Who am I: can a class instance determine its own name?

Jeremy Reed jp_reed at yahoo.com
Thu Mar 8 11:27:08 CET 2001


The easiest solution would be to give the name as a parameter at
instantiation and store it in the class as a member variable.

i.e.

class Foo:
    def whoami(self):
        print "Class: Foo   Name:",self.name
    def __init__(self, name):
        self.name = name

FooBar = Foo('FooBar')
FooBar.whoami()
#########
Class: Foo   Name: FooBar
#########
Offhand, I don't think there is a function call capable of doing what you
ask although I could be mistaken.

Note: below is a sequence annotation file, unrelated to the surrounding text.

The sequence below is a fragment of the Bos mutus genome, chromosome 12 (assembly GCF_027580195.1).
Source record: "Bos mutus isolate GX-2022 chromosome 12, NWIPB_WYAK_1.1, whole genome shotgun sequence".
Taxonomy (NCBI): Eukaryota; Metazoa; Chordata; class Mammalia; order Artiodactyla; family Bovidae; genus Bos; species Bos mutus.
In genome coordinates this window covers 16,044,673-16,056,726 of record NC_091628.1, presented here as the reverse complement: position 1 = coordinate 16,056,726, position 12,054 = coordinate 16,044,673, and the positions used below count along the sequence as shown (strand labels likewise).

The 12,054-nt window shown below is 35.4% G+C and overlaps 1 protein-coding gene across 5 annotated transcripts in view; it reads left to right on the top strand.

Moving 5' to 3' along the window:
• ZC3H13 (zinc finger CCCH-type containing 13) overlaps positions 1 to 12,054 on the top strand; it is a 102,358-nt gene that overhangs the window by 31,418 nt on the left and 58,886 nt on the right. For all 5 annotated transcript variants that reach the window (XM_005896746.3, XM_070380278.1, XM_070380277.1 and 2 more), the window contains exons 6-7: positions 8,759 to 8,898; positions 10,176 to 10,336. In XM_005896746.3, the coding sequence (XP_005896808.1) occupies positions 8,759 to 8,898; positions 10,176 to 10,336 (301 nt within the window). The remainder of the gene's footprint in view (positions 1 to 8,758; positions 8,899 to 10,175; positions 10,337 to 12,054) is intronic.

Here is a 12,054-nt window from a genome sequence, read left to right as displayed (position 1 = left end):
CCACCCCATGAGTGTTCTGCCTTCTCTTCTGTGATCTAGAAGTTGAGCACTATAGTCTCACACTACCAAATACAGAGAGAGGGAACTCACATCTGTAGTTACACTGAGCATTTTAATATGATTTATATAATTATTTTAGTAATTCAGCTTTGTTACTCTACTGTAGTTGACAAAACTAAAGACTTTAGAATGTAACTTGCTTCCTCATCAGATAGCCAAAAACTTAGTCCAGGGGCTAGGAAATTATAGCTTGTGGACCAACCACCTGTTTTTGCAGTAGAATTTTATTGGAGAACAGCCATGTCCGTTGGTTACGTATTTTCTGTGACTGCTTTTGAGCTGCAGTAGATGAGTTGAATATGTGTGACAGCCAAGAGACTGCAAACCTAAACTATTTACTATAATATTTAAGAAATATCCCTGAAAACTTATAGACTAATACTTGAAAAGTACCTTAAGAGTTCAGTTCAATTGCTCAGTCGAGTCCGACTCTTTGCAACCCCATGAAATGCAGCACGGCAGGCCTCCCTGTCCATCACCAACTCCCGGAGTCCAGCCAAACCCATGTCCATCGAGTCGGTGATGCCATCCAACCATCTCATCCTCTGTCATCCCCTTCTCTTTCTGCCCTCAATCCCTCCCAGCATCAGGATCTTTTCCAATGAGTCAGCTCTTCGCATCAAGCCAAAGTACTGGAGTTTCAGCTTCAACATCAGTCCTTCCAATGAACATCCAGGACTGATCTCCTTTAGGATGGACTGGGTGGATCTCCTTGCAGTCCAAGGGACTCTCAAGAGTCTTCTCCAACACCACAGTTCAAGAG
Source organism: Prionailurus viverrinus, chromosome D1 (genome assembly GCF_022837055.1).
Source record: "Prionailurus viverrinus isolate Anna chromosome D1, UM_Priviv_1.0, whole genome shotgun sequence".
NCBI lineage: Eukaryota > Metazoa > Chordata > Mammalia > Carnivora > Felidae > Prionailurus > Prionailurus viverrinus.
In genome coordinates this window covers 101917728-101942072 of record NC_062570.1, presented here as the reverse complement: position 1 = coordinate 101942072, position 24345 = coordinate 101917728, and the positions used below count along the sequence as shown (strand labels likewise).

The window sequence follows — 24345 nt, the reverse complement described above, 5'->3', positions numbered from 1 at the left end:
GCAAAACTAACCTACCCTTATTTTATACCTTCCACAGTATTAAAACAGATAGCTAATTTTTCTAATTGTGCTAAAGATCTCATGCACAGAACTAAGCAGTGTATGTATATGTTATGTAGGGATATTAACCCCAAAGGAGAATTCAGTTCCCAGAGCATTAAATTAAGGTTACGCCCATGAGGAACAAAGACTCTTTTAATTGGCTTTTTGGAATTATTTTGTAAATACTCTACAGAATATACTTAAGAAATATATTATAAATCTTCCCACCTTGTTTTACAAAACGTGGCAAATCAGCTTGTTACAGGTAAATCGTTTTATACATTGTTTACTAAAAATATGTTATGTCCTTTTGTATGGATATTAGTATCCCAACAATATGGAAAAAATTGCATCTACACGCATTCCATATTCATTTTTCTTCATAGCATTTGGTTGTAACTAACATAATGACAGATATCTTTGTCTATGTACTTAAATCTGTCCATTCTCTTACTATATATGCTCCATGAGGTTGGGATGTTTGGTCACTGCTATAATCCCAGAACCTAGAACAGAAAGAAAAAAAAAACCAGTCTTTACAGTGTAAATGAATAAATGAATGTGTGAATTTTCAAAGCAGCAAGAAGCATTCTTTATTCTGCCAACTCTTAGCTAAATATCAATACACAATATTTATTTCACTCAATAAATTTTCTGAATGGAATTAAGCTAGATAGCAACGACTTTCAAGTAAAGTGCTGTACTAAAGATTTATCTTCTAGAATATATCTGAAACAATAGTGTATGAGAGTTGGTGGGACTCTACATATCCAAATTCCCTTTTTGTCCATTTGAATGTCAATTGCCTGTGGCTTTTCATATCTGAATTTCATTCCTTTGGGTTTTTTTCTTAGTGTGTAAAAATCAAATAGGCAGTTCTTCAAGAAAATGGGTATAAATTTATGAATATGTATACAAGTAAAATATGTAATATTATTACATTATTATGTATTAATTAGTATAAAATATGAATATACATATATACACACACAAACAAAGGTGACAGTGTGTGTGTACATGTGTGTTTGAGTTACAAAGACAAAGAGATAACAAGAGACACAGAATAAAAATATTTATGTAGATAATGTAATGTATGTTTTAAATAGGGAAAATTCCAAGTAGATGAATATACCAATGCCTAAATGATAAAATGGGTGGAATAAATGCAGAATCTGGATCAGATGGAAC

Tim CHURCHES wrote in message ...
This is probably an elementary question and the answer is probably writ
large in multiple places in the Python documentation, but...

...can an instance of a class determine the name of the variable to which it
is assigned? For example:

###########################
class Foo:
    def whoami(self):
         return "You are a Foo() but I do not know your name"

FooBar = Foo()

print FooBar.whoami()
###########################

How does one define the method whoami() so that it returns "FooBar"? This
sort of navel gazing is formally called introspection, I think (therefore I
am)?

Tim Churches
Sydney, Australia
(where, due to the Coriolis effect, the Python prompt does indeed look like
this: <<< - or maybe its because we are upside-down)










More information about the Python-list mailing list